Thursday, 29 August 2013

“Több is veszett Mohácsnál" - The Battle of Mohács in 1526


29 August 1526, Sultan Suleiman the Magnificent decisively defeated an Eastern European army und King Louis II of Hungary at Mohács, 130 miles south of Budapest, the coup de grâce for the medieval Kingdom of Hungary.


“Több is veszett Mohácsnál" - More was lost at Mohács (well-known saying in Hungary)




The Hungarian Romantic painter Bertalan Székely’s (1835 – 1910) imagination of the “Discovery of the Body of King Louis the Second” (1860).




King Louis II of Hungary was in quite a pinch. Mighty Matthias Corvinus had died in 1490 and he was succeeded by the nobility’s puppet Vladislaus II, aptly named King Dobže, "very well", for the monarch’s habit of rubber-stamping almost every whim his nobles might come up with. Usually at the expense of the common people. Naturally, a major peasant revolt followed, wearing Hungary down to the bone, just a couple of years before Louis succeeded King Dobže. And there was an expansionistic neighbour, the Ottoman Empire, having Europe's arguably most modern army at its disposal. When Sultan Suleiman the Magnificent allied his empire with the French, actually Louis’ ancestors, against the growing influence of their mutual enemy, House Habsburg, and the Sultan capturing the key fortresses to Hungary’s southern approaches, Nándorfehérvár, (present-day Belgrade) and Szabács in 1521, young Louis was really in hot water.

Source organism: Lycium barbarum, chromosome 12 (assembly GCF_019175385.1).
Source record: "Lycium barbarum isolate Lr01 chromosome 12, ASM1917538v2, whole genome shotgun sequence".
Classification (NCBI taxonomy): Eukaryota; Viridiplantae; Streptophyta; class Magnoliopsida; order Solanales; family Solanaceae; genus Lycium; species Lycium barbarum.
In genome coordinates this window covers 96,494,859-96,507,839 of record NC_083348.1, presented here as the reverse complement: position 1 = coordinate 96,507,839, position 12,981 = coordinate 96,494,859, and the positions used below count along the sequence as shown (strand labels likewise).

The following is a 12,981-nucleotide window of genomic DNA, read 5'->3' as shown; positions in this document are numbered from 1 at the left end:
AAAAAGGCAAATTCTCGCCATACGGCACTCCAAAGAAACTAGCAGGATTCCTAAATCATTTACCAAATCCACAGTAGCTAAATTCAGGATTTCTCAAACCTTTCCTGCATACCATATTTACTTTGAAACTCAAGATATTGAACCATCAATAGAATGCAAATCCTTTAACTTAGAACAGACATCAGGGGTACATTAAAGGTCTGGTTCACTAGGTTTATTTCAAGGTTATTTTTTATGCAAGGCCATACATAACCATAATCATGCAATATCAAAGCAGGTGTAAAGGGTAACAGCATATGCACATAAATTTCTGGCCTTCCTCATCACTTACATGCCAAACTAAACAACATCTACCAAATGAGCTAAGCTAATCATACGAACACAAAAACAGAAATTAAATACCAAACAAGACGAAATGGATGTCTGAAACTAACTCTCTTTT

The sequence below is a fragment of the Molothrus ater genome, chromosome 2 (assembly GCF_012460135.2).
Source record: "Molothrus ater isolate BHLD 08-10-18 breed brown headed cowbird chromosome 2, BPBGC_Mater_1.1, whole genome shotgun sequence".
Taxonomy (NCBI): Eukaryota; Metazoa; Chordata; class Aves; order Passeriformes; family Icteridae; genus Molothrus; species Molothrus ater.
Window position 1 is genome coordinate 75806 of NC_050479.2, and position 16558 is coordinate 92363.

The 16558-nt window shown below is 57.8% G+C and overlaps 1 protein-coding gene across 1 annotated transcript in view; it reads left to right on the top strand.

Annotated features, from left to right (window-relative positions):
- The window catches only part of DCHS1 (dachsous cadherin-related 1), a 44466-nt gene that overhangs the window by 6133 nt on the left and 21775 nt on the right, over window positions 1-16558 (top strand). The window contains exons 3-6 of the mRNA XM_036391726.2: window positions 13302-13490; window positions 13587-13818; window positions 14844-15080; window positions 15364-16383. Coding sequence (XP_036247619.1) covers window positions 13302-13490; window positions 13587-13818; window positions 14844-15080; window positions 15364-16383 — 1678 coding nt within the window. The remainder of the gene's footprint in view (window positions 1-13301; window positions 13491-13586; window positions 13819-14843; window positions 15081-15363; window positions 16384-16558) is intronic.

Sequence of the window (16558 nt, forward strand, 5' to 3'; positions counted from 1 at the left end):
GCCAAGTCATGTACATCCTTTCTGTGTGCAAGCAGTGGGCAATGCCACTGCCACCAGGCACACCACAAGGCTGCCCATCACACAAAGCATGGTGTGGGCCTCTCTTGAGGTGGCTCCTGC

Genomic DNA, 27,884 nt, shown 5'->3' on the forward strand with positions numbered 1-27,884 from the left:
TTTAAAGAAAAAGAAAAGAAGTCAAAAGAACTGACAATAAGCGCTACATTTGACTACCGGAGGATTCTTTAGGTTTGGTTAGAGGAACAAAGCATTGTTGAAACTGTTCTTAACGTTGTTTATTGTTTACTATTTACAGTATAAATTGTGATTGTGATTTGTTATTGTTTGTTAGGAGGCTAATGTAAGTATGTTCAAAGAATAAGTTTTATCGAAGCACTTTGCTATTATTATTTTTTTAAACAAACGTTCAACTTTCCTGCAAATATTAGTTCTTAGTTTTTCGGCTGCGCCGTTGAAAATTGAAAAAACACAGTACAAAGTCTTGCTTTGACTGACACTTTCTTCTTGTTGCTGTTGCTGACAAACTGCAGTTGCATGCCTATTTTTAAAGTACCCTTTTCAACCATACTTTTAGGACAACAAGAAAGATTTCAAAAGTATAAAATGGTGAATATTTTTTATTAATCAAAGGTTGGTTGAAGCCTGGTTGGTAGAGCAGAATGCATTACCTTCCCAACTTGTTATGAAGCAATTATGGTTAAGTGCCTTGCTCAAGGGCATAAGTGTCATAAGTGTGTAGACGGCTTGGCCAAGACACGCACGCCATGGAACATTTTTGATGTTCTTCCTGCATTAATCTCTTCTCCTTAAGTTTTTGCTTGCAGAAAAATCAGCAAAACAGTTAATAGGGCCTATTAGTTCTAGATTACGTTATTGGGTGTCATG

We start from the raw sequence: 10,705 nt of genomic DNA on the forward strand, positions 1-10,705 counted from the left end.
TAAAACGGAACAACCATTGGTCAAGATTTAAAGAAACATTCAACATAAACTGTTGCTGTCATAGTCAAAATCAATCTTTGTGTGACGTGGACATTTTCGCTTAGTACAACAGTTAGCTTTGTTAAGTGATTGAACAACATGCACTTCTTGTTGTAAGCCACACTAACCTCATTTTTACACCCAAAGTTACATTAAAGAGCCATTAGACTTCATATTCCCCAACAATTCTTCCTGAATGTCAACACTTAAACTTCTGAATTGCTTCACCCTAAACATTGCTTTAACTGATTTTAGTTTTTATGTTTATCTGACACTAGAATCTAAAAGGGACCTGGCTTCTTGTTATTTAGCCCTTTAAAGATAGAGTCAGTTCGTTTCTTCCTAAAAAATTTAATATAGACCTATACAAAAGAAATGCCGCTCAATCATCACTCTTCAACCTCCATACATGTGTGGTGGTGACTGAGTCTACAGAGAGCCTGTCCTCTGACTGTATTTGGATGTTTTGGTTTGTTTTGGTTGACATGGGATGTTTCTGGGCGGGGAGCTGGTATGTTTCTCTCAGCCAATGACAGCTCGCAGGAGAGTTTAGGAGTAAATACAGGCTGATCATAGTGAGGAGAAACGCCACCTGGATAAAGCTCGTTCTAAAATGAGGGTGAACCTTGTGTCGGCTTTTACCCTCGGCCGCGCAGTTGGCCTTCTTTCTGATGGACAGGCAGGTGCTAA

(after Titian) "Portrait of King Louis II" (around 1526)


Nonetheless, Louis decided to go to war against the Ottomans, summoned his allies and gathered his army. Unfortunately, some of the allies like the Habsburgs had their hands full fighting in Burgundy and France. Or they had already concluded a separate peace with the Turks, like Poland, or were more or less their vassals, like the Prince of Transylvania. Louis marched to the southeast anyway, with an army half the size of Suleiman’s, mainly consisting of drafted peasants who hated his and the nobility’s guts and were secretly helping the Turks to advance – or did not care who their master was – and his heavy armoured nobles who tried to fight as knights like their ancestors did. When the two armies finally met at Mohács, the selfsame nobility was lured into a premature charge, ending up in the crossfire of Turkish artillery, a trick the Hungarian warlord John Hunyádi had often used a hundred years before against the Ottomans. The nobles were shot to pieces, Suleiman’s excellent troops followed up and 
what was left was driven into the swamps and slaughtered. By the end of the day, Louis’ army was no more, who did not fell in battle was beheaded, the king himself drowned in a creek called Csele, his corpse was found two months later.

 


Contemporary Ottoman imagination of the Battle of Mohács



Most of Hungary and Croatia was occupied by the Ottomans immediately in the aftermath and the line of the Kings of Hungary ended on that day with the country losing its political independence for the next 400 years. The Holy Roman Empire and the Habsburgs followed up immediately, though, and their continuous conflict with the Ottomans along the shifting military border of the two empires turned the whole Balkan area into a crisis region for a very long time. No wonder that the Battle of Mohács as an archetype of a catastrophe left a deep impression and played an important role as a significant reminder and ideological gathering point for Hungarian patriotism at least since the 19th century.